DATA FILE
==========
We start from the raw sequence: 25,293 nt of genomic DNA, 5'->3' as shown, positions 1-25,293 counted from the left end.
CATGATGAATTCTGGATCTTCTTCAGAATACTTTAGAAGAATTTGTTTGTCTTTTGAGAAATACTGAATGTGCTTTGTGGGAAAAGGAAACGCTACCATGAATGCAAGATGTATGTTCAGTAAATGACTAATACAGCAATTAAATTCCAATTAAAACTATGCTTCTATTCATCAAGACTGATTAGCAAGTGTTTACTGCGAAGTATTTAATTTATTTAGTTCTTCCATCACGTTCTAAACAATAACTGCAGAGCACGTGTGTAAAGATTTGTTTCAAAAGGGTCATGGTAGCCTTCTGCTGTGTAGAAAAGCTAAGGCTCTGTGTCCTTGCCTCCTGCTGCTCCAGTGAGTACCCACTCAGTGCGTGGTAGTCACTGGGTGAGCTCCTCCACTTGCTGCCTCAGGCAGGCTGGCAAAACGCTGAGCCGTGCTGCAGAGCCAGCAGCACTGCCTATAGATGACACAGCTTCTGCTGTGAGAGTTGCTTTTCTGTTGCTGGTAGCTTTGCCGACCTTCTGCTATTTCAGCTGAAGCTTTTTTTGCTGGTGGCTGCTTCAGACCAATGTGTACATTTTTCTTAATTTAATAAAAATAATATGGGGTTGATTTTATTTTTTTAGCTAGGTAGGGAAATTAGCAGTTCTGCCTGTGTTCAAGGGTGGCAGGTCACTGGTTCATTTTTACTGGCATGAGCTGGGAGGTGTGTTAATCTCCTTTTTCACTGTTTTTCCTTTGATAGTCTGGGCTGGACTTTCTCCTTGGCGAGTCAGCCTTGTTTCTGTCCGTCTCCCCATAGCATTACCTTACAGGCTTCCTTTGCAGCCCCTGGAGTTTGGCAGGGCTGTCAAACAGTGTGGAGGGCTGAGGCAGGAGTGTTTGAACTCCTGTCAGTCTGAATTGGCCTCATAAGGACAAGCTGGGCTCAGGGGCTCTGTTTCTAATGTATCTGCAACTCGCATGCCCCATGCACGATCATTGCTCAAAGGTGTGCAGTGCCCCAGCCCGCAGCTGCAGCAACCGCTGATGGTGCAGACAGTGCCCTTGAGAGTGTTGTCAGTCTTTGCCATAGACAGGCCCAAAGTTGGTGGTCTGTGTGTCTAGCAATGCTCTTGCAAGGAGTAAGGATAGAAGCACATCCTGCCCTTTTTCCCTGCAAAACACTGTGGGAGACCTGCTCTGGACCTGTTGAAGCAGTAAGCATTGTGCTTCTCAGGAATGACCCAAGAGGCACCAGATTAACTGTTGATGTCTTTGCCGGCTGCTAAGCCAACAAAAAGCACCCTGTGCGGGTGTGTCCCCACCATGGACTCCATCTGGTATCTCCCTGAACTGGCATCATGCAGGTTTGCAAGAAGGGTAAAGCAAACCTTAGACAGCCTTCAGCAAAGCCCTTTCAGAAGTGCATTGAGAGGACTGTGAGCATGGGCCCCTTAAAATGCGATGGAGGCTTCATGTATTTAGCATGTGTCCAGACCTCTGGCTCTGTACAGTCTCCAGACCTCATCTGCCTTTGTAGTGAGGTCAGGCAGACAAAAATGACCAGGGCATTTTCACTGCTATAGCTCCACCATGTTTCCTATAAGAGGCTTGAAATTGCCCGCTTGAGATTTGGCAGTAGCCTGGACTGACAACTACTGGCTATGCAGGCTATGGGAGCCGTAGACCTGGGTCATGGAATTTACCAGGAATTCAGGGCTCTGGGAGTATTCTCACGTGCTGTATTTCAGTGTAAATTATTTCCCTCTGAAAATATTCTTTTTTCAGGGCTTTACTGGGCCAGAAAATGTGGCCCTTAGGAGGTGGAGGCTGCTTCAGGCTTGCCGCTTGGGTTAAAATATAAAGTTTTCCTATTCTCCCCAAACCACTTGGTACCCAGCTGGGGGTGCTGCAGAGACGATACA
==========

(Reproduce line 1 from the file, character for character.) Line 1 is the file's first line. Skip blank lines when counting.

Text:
We start from the raw sequence: 25,293 nt of genomic DNA, 5'->3' as shown, positions 1-25,293 counted from the left end.